more than 90 percent of American farms had electricity by 1953.
The program continues today under the U.S. Department of
Agriculture’s Rural Utilities Service, which is the noteholder for some 700
electric system borrowers in almost all 50 states. Today, 99 percent of U.S.
farms have electricity.
Co-ops Improve Quality of Life
The General Assembly instituted the Virginia Electric
Cooperative Act in 1936, and the predecessor to Rappahannock Electric
Cooperative was the first in the state to electrify its lines.
“Electrification is probably the thing that had the most impact on this
region,” says Richard Oliver, chairman of the board of Rappahannock Electric
Cooperative. Oliver, who resides on a 700-acre farm in Orange County, notes,
“Older neighbors of mine say the cheapest hand they have is electricity.”
And the relevance of Virginia’s electric cooperatives
hasn’t waned, even as some of the countryside the state’s cooperatives serve
grows more suburbanized and urbanized. “Rappahannock has 16,000 miles of
line,” says Oliver, “but we still only have nine to 10 customers per mile of
line.” No for-profit business would provide that kind of service. It just
wouldn’t make economic sense. And that’s why rural landowners use
cooperatives for everything from telephone and electric service to the
establishment of grocery stores and acquirement of farm loans.
Jim Belfield, chief information officer with Colonial
Farm Credit in Mechanicsville, Va., one of three farm credit agencies that
serve Virginia, says banks have historically not been very willing to lend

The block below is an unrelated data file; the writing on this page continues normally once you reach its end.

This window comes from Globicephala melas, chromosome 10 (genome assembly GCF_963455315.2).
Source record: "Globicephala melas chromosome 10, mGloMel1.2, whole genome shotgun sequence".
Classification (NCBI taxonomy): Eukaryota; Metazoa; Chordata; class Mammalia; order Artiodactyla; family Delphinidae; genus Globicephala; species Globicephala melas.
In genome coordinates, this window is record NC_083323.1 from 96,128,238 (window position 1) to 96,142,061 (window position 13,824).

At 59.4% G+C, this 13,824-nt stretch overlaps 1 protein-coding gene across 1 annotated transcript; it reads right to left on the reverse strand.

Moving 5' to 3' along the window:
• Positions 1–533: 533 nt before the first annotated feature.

to farmers and rural landowners because of the risk associated with
agricultural production and large acreage, as well as the fact that banks
can’t supply farmers with the usual cookie-cutter loans they offer suburban
Farm credit agencies began filling the gap under federal
authorization in 1960, and today there are 92 such agencies across the
country providing $160 billion in loans to rural member/customers. And like
many electric and telephone cooperatives, farm credit agencies often return
profits to members/ owners in the form of patronage refund checks. And the
kind of people farm credit agencies lend to are the kind of people running
the show, too. “The people in charge of farm credit agencies are actual
farmers,” Belfield points out. “They’re the board of directors. Farmers are
running the bank.”
A Business Model That Makes Sense
Thus, the boards of cooperatives understand the unique
issues rural landowners face. “Co-ops have a business model that makes
sense,” says Oliver. “You don’t have to pay a dividend every year.”
Richard Johnstone, executive editor of Cooperative
Living, agrees. “Cooperatives are the perfect blend of public spirit and
private enterprise,” he says. “They’re a business model that develops
essential services to people at cost and then delivers excess funds, and
they’ve allowed rural America to have most of the advantages that people in
the city have.”
“Nobody realizes if they didn’t have electricity, they
wouldn’t have indoor plumbing,” Oliver adds, and he believes cooperatives
will be the key to providing high-speed Internet access to rural locations
across Virginia as well. And some locations, including the small, isolated
community of Highland County with its population of just over 2,000, have
had high-speed DSL for years thanks to the cooperative business model.
“You can drive for miles and miles out west and not see a
person or a house,” says Oliver, “but you’ll see electric poles.” Those are
cooperatives at work. They offer services where for-profit businesses can’t
afford to. Johnstone says that even today there are parts of Virginia that
would not be electrified were it not for cooperatives.
When Sandridge considers the impact of electricity on his
grandparents — the simple things we take for granted today like having a
washing machine and an indoor toilet — he finds himself grateful for the
progress cooperatives have brought to rural economies. “I can’t imagine the
awe my grandparents must have felt when the electricity came on for the
first time,” he says. “It impacted their quality of life tremendously.”